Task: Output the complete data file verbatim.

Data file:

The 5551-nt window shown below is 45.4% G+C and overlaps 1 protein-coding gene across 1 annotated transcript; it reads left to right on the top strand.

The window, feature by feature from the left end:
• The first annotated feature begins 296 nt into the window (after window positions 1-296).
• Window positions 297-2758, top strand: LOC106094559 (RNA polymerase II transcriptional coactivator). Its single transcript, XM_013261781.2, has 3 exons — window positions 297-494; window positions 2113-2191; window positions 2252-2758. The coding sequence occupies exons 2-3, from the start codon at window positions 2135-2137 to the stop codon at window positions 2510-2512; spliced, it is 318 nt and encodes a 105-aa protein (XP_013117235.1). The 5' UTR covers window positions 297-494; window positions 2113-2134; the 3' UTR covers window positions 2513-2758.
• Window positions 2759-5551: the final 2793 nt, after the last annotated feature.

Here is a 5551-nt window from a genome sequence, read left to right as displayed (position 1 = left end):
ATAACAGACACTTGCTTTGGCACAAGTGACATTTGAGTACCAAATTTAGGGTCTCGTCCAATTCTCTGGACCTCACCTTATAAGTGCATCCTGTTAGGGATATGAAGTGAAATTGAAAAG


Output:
The 5551-nt window shown below is 45.4% G+C and overlaps 1 protein-coding gene across 1 annotated transcript; it reads left to right on the top strand.

The window, feature by feature from the left end:
• The first annotated feature begins 296 nt into the window (after window positions 1-296).
• Window positions 297-2758, top strand: LOC106094559 (RNA polymerase II transcriptional coactivator). Its single transcript, XM_013261781.2, has 3 exons — window positions 297-494; window positions 2113-2191; window positions 2252-2758. The coding sequence occupies exons 2-3, from the start codon at window positions 2135-2137 to the stop codon at window positions 2510-2512; spliced, it is 318 nt and encodes a 105-aa protein (XP_013117235.1). The 5' UTR covers window positions 297-494; window positions 2113-2134; the 3' UTR covers window positions 2513-2758.
• Window positions 2759-5551: the final 2793 nt, after the last annotated feature.

Here is a 5551-nt window from a genome sequence, read left to right as displayed (position 1 = left end):
ATAACAGACACTTGCTTTGGCACAAGTGACATTTGAGTACCAAATTTAGGGTCTCGTCCAATTCTCTGGACCTCACCTTATAAGTGCATCCTGTTAGGGATATGAAGTGAAATTGAAAAG